U.N. tribunal hears Hezbollah said Syria would kill Rafiq Hariri: report

German Chancellor Helmut Kohl, left, and the Prime Minister of Lebanon Rafic Hariri review the honour guards after Hariri's arrival in Bonn Chancellory Tuesday, October 10, 1995. (AP)

Weeks before former Lebanese Prime Minister Rafiq Hariri was assassinated, two senior Hezbollah officials were shocked that Hariri had turned down requests from the Syrian government, the slain statesman’s media advisor told the U.N. tribunal on Hariri’s killing.

Hariri’s media advisor Hani Hammoud was speaking at the U.N.’s Special Tribunal for Lebanon, set up to prosecute those behind Hariri’s 2005 assassination.

Hariri’s killing, who died after a massive car bomb blast struck his motorcade in 2005, has long been a source of contention, with the Syrian regime or Hezbollah believed by many authorities to be responsible.

Hammoud told the tribunal that less than two months before Hariri’s assassination, the late renowned journalist Nassir al-Asaad described to him a meeting he had had with Hezbollah political council chief Sayyed Ibrahim Amin al-Sayyed, Beirut-based newspaper The Daily Star reported.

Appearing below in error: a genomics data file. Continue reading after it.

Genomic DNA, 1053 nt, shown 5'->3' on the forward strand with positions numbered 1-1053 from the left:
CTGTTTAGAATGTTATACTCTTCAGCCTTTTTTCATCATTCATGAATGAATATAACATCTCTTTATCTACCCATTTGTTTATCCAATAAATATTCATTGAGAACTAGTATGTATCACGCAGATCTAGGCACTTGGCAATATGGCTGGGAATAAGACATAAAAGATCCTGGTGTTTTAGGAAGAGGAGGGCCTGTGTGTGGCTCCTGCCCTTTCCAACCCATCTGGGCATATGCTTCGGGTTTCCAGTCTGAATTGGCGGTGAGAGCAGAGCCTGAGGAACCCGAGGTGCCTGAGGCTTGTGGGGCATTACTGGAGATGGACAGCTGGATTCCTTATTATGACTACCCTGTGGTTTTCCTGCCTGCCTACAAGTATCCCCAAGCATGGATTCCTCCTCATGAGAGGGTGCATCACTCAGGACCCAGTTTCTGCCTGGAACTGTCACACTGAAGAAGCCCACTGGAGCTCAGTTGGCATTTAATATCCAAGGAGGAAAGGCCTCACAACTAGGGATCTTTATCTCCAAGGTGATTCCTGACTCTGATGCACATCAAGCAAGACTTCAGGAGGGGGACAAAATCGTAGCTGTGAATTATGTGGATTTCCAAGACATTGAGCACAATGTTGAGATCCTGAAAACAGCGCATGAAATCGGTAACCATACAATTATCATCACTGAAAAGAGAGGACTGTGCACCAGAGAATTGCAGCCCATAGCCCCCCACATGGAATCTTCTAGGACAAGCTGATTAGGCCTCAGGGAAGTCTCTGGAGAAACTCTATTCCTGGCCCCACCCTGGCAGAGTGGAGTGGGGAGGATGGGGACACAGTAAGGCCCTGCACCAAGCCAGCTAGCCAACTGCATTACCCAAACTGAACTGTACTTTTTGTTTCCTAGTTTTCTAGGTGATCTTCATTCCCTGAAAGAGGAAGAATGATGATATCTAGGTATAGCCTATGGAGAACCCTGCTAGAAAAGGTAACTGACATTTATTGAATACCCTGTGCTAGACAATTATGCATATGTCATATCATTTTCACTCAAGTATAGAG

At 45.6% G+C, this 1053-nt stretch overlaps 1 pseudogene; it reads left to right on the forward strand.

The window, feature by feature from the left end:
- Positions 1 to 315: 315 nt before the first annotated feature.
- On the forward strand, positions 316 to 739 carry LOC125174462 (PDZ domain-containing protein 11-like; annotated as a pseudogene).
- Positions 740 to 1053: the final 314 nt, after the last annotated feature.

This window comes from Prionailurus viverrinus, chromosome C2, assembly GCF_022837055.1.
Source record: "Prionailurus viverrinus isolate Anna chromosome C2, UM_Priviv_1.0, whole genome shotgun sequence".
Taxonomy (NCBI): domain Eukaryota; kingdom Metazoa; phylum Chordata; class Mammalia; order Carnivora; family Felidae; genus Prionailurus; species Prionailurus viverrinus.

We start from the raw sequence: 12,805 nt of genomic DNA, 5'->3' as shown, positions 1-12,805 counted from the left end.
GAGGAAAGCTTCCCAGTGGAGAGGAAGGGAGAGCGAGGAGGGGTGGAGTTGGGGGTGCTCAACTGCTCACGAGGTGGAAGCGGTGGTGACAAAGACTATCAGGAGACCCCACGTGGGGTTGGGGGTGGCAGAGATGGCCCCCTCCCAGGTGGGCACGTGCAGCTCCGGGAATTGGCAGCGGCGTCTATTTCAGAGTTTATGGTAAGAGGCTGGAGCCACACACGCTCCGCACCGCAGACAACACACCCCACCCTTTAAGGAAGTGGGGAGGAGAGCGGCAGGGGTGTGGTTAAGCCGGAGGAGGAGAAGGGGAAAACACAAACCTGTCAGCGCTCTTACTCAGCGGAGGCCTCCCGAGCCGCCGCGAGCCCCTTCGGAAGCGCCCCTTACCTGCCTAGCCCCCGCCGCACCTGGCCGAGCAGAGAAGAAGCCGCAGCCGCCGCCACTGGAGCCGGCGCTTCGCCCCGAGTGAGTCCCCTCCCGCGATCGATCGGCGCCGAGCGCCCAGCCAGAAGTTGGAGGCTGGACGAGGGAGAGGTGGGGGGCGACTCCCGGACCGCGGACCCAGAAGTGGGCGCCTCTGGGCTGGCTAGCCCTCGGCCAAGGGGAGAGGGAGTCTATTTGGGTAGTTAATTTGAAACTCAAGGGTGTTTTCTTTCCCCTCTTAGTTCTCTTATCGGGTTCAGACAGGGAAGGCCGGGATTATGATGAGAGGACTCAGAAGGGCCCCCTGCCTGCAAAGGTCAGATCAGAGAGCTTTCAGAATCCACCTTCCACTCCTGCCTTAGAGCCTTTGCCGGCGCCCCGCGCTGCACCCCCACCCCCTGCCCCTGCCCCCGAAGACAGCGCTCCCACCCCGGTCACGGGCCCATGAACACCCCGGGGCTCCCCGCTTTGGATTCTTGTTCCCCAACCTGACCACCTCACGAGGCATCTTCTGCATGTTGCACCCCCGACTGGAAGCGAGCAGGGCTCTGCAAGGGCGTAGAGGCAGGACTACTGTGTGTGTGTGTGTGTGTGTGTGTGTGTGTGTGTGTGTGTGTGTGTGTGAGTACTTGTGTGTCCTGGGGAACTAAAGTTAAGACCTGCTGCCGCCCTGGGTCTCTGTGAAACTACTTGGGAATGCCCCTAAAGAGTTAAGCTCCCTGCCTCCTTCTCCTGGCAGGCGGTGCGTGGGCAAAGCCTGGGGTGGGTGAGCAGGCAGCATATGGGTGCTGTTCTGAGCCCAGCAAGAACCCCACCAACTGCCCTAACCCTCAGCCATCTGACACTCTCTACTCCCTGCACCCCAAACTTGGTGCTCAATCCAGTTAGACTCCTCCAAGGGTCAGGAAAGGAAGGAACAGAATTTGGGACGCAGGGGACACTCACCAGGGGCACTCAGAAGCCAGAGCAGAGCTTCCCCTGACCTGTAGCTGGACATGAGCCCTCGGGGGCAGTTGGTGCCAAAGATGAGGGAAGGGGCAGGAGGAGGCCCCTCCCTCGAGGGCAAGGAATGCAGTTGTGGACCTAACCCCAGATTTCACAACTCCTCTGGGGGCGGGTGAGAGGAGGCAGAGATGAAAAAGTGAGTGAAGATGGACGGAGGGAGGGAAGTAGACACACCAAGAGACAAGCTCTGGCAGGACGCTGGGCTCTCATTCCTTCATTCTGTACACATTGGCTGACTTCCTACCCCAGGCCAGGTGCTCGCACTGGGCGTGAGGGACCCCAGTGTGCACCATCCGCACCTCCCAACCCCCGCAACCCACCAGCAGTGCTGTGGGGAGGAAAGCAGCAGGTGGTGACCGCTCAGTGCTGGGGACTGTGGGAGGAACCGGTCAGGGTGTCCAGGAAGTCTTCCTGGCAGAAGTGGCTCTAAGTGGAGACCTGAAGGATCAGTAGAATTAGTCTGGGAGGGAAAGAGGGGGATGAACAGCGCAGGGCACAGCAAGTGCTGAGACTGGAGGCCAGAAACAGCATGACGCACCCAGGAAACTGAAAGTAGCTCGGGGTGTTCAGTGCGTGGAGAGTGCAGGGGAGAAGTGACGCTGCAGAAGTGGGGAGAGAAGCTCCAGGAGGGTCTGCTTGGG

During the meeting, Sayyed had purportedly expressed anger and shock that Hariri did not accept pro-Syrian candidates on his electoral list, as he used to do.

“Has Rafiq Hariri gone crazy? Doesn’t he know those people will kill him?” Hammoud said he recalled Asaad as telling him. Asaad was them convinced that the Syrian government wanted Hariri killed.

Later, in a meeting, Asaad warned Hariri, who seemed to ignore him, Hammoud said.

Last Update: Wednesday, 20 May 2020 KSA 09:46 - GMT 06:46